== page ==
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Admissions Blog

Bell Clapper Explanation

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Bell Clapper Explanation

Bell Clapper Image

A fair amount of lore surrounds the bell clapper at Princeton Theological Seminary.

First, it’s perhaps worth clarifying what a bell clapper is. Within a bell, there is a striking implement, usually a metal tongue suspended from the bell’s center. This is the clapper. The PTS bell clapper was part of the bell hanging over Alexander Hall, the Seminary’s original building. Since the early nineteenth-century, the bell rang to signal the beginning and end of class periods.

Over the years, the bell aggravated thousands of seminarians. A popular prank developed: students would climb into the belfry and remove the clapper from its nest, thus preventing the bell from making any sound when it was rung. Once the bell clapper was freed, students had to put it somewhere; thus, the clapper was passed from student to student and, on some occasions, from state to state. The practice continued through the Seminary’s two hundred year history – but the bell clapper always found its way back to the Seminary. (Of course, some sources suggest that the administration kept a “store” of clappers to cultivate precisely this impression.) A PTS alum recalls the bell clapper being strapped to a classmate’s waist, under his robe, at the 2005 commencement. When his name was called, he mounted the dais, pulled out the clapper, and – bowing before Dr. Torrance – presented the clapper to him. The entire class erupted into applause.

Current PTS students are less familiar with the clapper and its mythology. Indeed, the bell above Alexander Hall is no longer rung, and it’s anyone’s guess as to whether the bell clapper remains hung within it. Its rich legacy lives on nonetheless – in the PTS Admissions Blog!

The Ordination Track and PTS

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“The ‘Ordination Track’ and PTS”

Westminster CPM

One of the benefits of going to a Presbyterian seminary, I think, is that the PC(USA) candidacy process is accommodated, if not outright expected.

Earlier this month, I had to miss three days of class to meet with my presbytery. I encountered little resistance. I turned in my work early, and each of my professors sincerely wished me well.

Of course, only about 40 percent of students are Presbyterian. The rest come from the full spectrum of traditions: Methodist, Baptist, Quaker, Mennonite, UCC, Episcopalian, and even Catholic. All of these denominations have their own ordination processes, and while the seminary as a whole may not be as familiar with these processes, they are similarly accommodated. Put differently: everyone here, from the students to the professors to beloved President Torrance himself, has a bigger picture in mind than a single degree program.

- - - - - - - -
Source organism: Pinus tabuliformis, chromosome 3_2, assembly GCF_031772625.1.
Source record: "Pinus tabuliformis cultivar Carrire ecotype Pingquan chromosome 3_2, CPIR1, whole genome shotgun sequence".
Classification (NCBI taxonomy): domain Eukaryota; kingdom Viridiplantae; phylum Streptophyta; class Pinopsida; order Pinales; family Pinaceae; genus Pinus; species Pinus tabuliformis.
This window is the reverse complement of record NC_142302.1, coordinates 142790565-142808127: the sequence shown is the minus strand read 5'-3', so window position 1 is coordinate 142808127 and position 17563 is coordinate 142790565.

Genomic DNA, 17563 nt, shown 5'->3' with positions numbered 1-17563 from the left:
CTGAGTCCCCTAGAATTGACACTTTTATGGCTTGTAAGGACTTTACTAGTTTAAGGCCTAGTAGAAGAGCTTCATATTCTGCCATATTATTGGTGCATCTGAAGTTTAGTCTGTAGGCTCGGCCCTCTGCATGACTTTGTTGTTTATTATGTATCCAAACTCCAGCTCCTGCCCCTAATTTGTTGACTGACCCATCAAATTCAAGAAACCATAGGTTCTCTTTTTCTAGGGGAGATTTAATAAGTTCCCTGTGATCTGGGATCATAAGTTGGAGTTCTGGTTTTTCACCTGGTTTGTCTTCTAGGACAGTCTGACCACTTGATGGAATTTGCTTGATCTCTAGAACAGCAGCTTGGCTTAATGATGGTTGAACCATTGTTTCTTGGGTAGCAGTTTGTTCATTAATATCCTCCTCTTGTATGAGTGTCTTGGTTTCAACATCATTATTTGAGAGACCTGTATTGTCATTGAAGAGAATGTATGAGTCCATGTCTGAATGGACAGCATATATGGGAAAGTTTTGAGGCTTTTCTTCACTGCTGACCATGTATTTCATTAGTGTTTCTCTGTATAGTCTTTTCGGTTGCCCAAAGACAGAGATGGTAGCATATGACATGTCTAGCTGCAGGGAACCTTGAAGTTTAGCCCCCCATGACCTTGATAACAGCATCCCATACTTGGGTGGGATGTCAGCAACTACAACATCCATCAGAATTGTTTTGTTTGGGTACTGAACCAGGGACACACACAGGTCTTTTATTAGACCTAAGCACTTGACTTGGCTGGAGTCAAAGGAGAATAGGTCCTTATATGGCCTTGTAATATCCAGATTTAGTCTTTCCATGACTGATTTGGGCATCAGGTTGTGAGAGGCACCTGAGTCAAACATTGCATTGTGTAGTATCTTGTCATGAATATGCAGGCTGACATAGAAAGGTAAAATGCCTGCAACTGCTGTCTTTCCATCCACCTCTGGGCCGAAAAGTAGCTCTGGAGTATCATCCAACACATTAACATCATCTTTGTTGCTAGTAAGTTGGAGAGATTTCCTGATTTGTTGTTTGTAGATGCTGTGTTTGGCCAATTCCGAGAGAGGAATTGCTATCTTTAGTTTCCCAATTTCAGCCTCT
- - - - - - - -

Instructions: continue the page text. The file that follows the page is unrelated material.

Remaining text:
My time in Nashville last month initially felt like yet another “hoop” I had to jump through. I was told where to be and when, and the rest of the arrangements were left to me. I lobbied for a Skype encounter – we could just talk online! – but my request was denied. The Presbytery of Middle Tennessee requires in-person consultations. How old-fashioned, I thought. Skype wouldn’t require me to miss class. Skype is how we handle long-distance dialogue in the twenty-first century.

Breakfast with CPM

But Skype isn’t how you build relationships. Skype also probably isn’t the way you articulate a call story, a journey of faith, or a vision of the future. These things require real presence: facial expressions, gestures, and eye twinkles. The laptop camera might miss these things. Above all, had my presbytery’s CPM consented to “meet” via Skype, I doubt I would have walked away from our encounter with such a buoyed sense of purpose. That purpose – that affirmation – is neither owed to nor guaranteed for me. Nonetheless, it felt warm, and strengthening. I returned from Nashville with my panoramic perspective restored. CPM forced me to close my books and confront in-person the reality that awaits me on the other side of this academic experience. Although it may seem obvious enough to an outsider, I have to remind myself: I am preparing to be a pastor, not a student. For me – and for PTS – this isn’t merely accepted and accommodated. It’s celebrated.

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